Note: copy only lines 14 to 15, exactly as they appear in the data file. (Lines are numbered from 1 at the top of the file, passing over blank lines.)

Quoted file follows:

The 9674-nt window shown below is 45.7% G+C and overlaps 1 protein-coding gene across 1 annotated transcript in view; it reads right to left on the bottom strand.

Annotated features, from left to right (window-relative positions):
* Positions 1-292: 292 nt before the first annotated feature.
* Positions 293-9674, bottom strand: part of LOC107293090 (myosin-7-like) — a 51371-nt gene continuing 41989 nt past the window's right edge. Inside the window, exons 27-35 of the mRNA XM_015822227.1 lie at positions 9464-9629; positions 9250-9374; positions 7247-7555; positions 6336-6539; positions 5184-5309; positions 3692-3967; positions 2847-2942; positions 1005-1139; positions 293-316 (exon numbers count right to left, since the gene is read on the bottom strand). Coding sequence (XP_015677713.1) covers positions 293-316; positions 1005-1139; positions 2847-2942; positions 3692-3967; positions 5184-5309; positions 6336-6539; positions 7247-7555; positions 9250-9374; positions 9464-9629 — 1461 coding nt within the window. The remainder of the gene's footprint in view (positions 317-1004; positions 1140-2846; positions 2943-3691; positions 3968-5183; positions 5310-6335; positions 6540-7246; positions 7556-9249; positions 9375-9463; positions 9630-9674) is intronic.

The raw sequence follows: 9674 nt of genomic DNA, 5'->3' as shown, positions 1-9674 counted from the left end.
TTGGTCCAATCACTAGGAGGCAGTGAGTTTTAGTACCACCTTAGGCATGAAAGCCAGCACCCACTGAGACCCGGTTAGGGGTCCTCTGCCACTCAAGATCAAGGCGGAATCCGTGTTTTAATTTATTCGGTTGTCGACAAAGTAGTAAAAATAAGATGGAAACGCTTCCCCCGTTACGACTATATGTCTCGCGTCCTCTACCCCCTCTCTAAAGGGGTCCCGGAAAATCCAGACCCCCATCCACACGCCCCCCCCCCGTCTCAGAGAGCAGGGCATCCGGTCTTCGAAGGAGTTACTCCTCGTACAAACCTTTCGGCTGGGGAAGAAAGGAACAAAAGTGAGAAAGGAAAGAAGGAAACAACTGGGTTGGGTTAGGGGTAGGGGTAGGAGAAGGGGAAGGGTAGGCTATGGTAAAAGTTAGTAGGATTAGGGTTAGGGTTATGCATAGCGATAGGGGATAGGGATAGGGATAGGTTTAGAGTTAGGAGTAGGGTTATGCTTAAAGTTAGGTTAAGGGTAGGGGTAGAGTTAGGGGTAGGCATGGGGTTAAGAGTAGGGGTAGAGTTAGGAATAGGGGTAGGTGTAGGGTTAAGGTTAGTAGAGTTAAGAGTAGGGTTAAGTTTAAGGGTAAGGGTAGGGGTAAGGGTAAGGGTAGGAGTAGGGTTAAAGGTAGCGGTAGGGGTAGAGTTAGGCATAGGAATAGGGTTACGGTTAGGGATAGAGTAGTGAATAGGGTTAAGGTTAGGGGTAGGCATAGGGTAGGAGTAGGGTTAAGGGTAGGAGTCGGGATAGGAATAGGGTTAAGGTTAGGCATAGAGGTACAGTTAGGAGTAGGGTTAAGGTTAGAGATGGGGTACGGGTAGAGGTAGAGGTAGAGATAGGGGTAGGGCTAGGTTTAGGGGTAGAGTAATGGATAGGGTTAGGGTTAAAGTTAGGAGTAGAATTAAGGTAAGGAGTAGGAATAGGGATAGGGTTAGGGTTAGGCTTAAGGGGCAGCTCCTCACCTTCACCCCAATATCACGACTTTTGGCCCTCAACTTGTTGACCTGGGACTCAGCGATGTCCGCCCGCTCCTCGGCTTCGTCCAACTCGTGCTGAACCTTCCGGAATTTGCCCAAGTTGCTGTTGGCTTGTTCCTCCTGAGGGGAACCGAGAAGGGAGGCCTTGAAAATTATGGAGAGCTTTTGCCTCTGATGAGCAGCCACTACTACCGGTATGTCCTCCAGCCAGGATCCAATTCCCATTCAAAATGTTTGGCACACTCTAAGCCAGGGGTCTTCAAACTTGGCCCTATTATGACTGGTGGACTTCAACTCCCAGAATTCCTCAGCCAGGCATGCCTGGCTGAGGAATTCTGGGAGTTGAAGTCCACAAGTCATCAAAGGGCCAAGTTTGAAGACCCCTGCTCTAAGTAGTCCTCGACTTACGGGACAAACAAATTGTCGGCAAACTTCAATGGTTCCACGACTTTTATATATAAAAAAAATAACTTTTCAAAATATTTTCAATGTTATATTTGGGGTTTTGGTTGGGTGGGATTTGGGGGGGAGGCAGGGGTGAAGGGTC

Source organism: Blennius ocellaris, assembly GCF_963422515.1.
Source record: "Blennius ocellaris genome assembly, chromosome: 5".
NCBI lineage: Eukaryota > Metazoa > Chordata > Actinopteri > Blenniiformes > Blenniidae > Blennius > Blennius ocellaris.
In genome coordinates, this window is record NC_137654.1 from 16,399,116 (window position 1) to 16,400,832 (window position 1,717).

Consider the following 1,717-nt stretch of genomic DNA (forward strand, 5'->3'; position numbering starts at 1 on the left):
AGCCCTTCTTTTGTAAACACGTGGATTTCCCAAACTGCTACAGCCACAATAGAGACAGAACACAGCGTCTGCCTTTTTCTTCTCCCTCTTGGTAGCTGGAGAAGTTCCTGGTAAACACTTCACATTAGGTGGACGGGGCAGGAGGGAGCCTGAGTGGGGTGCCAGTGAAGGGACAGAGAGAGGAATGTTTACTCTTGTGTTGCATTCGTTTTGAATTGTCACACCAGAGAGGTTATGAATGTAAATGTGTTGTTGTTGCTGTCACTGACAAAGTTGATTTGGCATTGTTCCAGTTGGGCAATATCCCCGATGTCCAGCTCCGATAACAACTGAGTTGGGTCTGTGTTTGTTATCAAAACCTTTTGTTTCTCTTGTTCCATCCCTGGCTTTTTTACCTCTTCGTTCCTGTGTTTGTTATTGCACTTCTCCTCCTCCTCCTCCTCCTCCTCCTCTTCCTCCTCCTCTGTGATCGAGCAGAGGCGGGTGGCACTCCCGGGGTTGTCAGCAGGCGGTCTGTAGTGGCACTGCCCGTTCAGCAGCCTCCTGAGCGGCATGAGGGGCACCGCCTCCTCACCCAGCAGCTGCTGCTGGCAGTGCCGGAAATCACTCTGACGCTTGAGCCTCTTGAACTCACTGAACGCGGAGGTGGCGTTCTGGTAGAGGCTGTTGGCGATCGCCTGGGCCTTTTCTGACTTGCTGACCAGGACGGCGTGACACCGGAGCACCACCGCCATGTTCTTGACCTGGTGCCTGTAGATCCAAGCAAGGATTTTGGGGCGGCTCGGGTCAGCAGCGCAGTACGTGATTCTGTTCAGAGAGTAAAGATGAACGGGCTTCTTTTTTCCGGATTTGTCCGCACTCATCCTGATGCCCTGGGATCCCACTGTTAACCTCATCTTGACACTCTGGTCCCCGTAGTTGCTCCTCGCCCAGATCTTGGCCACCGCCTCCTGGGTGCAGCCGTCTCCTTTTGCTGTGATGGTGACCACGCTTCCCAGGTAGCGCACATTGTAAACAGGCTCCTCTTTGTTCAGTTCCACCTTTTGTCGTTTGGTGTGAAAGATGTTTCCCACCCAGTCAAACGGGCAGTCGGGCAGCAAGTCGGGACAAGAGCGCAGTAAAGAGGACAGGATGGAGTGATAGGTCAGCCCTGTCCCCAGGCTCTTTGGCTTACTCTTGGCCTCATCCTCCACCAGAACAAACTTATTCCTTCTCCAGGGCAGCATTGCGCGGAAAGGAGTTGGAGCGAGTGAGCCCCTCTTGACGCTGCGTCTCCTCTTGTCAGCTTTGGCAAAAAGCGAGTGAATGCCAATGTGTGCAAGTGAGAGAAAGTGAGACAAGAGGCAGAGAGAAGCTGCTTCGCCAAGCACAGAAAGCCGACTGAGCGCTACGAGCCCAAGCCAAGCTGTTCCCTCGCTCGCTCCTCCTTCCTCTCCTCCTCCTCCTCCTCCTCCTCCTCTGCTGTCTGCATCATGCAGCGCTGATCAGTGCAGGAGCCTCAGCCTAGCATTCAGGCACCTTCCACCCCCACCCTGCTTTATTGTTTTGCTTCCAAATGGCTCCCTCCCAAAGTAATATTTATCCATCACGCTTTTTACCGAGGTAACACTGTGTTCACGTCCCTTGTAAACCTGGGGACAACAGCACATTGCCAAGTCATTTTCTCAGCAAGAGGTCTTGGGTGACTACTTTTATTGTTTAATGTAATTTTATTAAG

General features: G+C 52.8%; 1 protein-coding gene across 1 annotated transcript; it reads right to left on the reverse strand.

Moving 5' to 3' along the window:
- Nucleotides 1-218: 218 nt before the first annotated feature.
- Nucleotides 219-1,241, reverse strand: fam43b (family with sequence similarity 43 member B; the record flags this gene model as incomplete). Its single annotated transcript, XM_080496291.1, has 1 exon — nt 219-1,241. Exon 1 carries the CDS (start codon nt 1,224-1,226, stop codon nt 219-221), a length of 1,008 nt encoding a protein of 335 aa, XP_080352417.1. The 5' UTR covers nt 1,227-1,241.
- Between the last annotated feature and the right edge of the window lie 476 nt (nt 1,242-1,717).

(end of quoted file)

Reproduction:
Moving 5' to 3' along the window:
- Nucleotides 1-218: 218 nt before the first annotated feature.